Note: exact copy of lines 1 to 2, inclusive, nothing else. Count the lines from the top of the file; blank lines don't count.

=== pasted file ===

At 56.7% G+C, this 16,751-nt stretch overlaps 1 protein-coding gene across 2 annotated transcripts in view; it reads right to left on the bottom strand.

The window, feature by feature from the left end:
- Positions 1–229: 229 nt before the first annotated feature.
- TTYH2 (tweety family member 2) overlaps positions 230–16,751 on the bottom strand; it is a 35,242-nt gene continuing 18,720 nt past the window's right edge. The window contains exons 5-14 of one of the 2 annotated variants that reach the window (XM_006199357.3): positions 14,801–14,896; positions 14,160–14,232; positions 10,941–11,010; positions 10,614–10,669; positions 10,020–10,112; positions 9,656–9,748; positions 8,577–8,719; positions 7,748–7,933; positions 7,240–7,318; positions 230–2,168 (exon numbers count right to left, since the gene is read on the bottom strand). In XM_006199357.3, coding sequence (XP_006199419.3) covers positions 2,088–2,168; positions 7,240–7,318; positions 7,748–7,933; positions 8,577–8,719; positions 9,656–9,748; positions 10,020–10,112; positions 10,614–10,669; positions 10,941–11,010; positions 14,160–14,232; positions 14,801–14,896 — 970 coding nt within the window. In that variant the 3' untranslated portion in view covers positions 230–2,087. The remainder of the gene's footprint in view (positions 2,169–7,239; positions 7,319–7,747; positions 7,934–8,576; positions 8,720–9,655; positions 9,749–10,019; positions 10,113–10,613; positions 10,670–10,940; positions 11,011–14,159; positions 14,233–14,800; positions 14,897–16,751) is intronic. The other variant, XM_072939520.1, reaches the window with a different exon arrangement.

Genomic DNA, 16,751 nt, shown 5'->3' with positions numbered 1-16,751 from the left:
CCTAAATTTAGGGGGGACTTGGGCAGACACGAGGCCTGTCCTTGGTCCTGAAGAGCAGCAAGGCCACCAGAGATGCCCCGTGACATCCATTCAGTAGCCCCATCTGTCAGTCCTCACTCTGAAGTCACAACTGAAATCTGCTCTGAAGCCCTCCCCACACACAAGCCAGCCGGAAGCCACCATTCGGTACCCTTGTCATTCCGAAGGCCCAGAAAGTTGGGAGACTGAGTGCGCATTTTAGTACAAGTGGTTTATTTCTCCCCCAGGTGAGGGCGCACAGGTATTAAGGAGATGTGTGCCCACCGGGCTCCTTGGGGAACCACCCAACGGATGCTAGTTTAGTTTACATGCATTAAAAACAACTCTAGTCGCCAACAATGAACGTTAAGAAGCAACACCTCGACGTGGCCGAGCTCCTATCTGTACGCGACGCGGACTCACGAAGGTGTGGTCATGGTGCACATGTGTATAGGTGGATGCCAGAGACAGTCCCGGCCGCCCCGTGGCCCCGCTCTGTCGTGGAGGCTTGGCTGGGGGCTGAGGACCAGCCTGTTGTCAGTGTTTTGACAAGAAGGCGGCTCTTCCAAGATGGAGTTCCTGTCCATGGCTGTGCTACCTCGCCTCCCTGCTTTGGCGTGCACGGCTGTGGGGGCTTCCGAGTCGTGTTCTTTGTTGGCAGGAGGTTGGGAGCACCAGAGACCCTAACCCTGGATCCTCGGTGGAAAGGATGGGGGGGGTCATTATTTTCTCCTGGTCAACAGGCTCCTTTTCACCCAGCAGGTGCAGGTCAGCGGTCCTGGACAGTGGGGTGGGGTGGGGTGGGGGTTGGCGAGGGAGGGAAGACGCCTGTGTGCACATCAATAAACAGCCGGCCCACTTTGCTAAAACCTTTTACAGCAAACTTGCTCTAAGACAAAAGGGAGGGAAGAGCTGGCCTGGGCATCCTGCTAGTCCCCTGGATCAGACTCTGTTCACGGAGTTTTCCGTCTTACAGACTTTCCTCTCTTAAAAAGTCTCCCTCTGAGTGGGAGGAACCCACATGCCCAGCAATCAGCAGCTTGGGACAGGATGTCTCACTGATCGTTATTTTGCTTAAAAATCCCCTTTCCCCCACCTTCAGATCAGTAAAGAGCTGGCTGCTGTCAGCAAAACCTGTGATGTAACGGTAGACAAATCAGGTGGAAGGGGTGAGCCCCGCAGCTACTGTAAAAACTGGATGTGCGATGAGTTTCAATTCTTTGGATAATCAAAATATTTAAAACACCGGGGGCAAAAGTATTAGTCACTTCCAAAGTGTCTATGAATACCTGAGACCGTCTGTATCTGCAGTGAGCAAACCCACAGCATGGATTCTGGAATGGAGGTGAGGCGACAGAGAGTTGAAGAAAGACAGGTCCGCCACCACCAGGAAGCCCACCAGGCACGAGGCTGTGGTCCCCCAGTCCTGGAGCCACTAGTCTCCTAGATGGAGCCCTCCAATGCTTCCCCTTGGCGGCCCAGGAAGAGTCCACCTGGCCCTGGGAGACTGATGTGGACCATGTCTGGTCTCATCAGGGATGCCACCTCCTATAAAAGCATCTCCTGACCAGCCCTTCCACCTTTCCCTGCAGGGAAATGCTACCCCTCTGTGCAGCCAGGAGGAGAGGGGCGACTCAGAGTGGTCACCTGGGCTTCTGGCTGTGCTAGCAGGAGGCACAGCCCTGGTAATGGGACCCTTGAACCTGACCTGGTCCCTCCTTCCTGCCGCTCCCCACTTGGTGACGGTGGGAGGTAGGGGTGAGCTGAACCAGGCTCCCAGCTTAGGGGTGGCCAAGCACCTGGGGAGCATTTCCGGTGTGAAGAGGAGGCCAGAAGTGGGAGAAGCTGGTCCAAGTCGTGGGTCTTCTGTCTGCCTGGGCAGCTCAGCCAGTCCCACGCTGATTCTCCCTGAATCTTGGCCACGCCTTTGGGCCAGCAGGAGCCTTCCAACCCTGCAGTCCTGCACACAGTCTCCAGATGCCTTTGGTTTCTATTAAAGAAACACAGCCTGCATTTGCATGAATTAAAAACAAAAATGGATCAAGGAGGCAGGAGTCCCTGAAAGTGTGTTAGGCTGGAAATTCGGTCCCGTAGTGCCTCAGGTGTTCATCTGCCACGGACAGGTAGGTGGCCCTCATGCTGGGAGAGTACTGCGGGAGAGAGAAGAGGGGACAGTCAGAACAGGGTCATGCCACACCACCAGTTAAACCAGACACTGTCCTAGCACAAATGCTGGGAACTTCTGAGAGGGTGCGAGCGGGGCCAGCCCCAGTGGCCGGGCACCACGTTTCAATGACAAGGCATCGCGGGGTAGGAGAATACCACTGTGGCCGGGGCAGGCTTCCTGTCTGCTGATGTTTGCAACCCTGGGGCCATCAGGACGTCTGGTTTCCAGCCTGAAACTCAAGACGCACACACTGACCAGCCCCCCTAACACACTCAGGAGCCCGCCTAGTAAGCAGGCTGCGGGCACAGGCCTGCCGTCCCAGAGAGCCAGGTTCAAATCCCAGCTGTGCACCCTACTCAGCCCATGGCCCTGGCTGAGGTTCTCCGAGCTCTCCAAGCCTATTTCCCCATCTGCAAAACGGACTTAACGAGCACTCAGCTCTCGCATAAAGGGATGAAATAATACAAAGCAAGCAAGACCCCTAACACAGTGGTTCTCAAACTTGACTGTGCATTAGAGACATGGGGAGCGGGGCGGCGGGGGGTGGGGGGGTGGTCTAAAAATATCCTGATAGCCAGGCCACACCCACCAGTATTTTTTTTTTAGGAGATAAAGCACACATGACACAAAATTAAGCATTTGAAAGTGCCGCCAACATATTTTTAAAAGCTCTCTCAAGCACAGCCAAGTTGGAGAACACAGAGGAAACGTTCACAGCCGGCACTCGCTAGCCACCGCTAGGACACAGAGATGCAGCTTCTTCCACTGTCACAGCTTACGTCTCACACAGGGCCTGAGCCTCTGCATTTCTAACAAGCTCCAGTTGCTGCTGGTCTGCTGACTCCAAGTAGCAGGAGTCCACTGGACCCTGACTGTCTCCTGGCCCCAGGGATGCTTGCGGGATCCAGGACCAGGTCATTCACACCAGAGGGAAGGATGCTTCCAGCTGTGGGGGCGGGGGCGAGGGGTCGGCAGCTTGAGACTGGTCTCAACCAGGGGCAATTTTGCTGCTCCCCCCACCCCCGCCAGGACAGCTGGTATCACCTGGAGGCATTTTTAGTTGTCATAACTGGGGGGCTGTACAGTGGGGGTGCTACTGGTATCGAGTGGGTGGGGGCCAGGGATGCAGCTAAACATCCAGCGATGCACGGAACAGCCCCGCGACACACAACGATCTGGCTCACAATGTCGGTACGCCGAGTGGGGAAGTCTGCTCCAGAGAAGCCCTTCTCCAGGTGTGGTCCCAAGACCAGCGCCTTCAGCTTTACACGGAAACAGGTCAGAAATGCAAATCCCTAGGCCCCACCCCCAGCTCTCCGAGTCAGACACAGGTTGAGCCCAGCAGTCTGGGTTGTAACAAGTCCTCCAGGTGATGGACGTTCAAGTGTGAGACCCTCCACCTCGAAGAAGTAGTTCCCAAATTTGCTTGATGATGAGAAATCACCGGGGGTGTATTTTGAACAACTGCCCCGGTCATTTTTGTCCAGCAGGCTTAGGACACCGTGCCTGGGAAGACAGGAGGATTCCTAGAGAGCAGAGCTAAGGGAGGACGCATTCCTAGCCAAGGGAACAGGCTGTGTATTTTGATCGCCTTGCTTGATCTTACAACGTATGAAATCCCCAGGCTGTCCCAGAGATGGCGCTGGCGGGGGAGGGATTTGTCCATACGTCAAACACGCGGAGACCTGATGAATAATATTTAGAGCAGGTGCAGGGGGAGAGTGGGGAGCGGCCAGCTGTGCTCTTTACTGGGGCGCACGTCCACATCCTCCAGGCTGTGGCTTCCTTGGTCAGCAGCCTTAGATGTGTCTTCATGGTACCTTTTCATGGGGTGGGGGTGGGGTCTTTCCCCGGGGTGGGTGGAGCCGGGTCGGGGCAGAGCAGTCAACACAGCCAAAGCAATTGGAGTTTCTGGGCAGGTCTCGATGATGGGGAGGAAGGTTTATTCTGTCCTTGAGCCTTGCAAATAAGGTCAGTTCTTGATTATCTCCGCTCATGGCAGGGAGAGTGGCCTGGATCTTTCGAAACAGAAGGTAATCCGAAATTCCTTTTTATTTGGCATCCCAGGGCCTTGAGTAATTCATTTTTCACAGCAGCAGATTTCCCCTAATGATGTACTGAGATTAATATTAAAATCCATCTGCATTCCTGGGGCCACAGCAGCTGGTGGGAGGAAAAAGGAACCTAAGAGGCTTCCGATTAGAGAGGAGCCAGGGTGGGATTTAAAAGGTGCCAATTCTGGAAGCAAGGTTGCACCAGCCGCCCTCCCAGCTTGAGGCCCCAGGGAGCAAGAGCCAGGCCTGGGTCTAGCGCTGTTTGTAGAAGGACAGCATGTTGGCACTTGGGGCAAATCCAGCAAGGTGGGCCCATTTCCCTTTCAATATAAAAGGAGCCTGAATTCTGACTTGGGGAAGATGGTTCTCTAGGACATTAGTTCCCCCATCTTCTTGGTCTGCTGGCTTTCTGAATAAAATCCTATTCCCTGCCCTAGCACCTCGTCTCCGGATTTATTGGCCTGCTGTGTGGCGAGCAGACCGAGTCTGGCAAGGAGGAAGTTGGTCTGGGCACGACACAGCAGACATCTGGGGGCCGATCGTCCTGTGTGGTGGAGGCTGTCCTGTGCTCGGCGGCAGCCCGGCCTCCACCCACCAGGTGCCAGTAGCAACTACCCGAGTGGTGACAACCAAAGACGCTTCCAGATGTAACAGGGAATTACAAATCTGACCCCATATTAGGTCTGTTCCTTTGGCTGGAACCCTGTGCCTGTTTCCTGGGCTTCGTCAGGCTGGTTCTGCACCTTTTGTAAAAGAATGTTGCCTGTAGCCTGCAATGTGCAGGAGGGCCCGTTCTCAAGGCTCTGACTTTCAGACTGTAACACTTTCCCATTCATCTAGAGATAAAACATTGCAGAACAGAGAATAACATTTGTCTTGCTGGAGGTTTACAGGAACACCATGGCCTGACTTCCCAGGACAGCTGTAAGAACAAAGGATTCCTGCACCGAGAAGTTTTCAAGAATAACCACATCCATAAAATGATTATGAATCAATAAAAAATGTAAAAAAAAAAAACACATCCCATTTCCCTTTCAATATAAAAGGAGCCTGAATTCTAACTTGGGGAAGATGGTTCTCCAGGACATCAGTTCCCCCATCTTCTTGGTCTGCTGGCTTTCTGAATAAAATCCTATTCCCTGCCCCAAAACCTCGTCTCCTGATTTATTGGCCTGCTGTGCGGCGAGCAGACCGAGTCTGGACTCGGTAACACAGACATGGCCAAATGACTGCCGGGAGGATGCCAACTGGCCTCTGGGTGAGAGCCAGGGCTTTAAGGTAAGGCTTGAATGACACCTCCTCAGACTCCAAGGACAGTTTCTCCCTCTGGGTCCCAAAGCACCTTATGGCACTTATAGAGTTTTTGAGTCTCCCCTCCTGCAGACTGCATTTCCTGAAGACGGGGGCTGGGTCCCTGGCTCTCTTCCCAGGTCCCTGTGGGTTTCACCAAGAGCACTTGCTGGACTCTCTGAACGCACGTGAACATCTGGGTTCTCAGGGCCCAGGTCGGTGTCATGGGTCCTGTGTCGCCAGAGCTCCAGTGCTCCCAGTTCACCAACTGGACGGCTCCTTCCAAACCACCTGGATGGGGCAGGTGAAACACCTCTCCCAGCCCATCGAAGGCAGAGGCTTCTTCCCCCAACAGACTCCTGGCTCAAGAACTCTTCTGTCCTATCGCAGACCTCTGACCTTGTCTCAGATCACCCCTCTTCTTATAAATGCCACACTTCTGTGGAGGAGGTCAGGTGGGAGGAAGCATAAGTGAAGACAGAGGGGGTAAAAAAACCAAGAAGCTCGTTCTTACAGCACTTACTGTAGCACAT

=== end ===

At 56.7% G+C, this 16,751-nt stretch overlaps 1 protein-coding gene across 2 annotated transcripts in view; it reads right to left on the bottom strand.

The window, feature by feature from the left end: